How to Apply Compost By Hand (The Easy Way)
Summer is coming to an end, but there’s one last thing to do for your garden before you hang up your tools for the season: learn to apply compost by hand!
Although your garden won’t be growing anything for the next few months (unless you follow some of our tips for fall planting and season extension), if you apply compost in fall you will end up with healthier, richer soil next spring.
Why Apply Compost By Hand?
After all, Rototillers were invented for a reason, right?
Well, yes–tilling machines were created as labor-saving devices for home gardeners. However, while they may save you some effort, they end up having detrimental effects on the garden soil they are meant to improve.
First of all, mechanical tilling kills beneficial insects like earthworms, and disturbs beneficial soil microbes. Earthworms are a widely recognized metric of soil health; the last thing you want to do is kill them off! And soil microbes are the main agents of decay in the soil–they use enzymes to break down organic matter into its constituent components. Microbes also play a major role in carbon sequestration in soil.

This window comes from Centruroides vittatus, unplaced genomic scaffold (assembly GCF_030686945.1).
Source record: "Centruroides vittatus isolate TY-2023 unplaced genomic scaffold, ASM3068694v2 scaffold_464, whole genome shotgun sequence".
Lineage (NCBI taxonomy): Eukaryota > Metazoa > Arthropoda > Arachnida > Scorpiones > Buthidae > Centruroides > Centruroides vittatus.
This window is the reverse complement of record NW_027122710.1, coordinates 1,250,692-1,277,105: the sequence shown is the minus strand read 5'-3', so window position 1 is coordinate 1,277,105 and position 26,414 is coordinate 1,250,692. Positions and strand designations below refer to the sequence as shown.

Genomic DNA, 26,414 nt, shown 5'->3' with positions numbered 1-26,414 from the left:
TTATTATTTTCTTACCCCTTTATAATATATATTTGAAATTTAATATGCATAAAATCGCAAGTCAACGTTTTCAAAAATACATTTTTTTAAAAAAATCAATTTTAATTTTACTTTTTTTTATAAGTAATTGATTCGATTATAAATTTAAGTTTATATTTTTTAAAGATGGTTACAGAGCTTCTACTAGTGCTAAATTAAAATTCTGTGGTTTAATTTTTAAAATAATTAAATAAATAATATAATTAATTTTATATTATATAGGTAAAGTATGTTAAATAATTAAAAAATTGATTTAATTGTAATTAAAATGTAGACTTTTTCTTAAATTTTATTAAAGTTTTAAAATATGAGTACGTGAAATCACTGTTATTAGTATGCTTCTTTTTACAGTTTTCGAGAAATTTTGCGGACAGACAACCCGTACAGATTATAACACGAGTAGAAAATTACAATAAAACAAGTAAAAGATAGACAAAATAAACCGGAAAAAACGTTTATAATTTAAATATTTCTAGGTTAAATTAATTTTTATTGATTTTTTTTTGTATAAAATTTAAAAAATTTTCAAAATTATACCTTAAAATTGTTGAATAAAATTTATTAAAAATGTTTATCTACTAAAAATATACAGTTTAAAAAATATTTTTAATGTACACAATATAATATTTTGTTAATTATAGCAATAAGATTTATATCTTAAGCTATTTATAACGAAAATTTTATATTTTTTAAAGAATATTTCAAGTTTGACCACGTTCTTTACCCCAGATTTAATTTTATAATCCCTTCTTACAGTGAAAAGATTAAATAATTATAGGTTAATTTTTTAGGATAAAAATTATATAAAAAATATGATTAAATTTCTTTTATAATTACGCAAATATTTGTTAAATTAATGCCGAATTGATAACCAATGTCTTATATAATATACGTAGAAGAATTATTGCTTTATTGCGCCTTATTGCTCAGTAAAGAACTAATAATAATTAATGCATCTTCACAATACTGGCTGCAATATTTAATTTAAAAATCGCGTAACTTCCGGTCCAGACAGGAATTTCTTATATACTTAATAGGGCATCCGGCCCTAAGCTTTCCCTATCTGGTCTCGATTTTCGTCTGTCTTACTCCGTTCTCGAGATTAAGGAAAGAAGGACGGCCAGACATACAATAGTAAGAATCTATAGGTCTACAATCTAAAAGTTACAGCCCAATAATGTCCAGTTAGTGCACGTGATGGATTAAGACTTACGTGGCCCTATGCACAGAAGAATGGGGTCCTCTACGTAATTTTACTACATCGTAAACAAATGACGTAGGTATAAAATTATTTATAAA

Secondly, the way that mechanical tillers churn the soil totally breaks up pre-existing soil structure. Soil structure is a blanket term for characteristics of the soil including porosity, water retention, and the texture of the actual dirt particles. These characteristics form in soil over time as organic matter decays and is incorporated into it; as insects tunnel through and re-shape the soil; and as plant roots grow in and through the soil.
Mechanical tilling can be helpful and appropriate in certain scenarios: if you are preparing a new planting area that is mostly clay or very hard, it will have little to no beneficial insects and soil structure anyway.
But if you already have a garden whose soil is reasonably rich and where you regularly see earthworms and other insects, you’re better off preserving what you have by avoiding the use of mechanical tillage.
So now we come to the main event: how to apply compost by hand–the easy way.
How to Add Compost By Hand to a Vegetable Garden
- Clear the Soil
Get things ready for the compost by removing big obstacles like garden art or large rocks.
Pull last season’s vegetable plants and annual flowers out of the soil. Knock loose any dirt held together by their roots, and chop the plant itself into smaller pieces. This will help it decay faster once you’ve turned it into the soil with your compost.
There are, however, a few vegetables that you should not dig in to your garden:
- Anything with obvious pest or disease infestations
Tomatoes, potatoes, eggplant, and peppers are all members of the nightshade family, which are very vulnerable to bacterial and soil borne diseases. Remove them from your garden and throw them away.
- Spread Compost
Drop your compost by the bag or bucketful on your garden beds. Then, use a rake to spread your compost in an even layer up to four inches thick over the beds.
In addition to the previous season’s plants, you can add other organic material from around your house:
- Coffee grounds
- Tea leaves
- Food scraps (not including meat, and not if you live in an area where bears, coyotes, or raccoons are regular visitors)